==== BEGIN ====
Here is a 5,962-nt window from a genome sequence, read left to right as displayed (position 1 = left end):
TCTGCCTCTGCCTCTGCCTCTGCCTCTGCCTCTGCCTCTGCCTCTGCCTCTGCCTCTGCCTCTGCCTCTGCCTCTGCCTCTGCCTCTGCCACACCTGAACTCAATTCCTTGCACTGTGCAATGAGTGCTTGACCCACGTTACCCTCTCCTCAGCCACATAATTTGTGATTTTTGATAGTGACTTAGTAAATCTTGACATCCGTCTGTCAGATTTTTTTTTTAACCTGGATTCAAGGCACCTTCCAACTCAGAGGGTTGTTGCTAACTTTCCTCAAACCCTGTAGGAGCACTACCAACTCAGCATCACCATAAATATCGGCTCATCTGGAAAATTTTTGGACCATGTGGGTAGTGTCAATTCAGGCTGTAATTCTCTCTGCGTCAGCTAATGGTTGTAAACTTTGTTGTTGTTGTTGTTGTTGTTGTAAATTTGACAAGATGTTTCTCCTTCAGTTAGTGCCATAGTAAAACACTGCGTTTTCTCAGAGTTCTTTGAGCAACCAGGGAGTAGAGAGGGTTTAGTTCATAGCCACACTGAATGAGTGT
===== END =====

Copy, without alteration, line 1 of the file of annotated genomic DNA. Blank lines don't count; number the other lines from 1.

Here is a 5,962-nt window from a genome sequence, read left to right as displayed (position 1 = left end):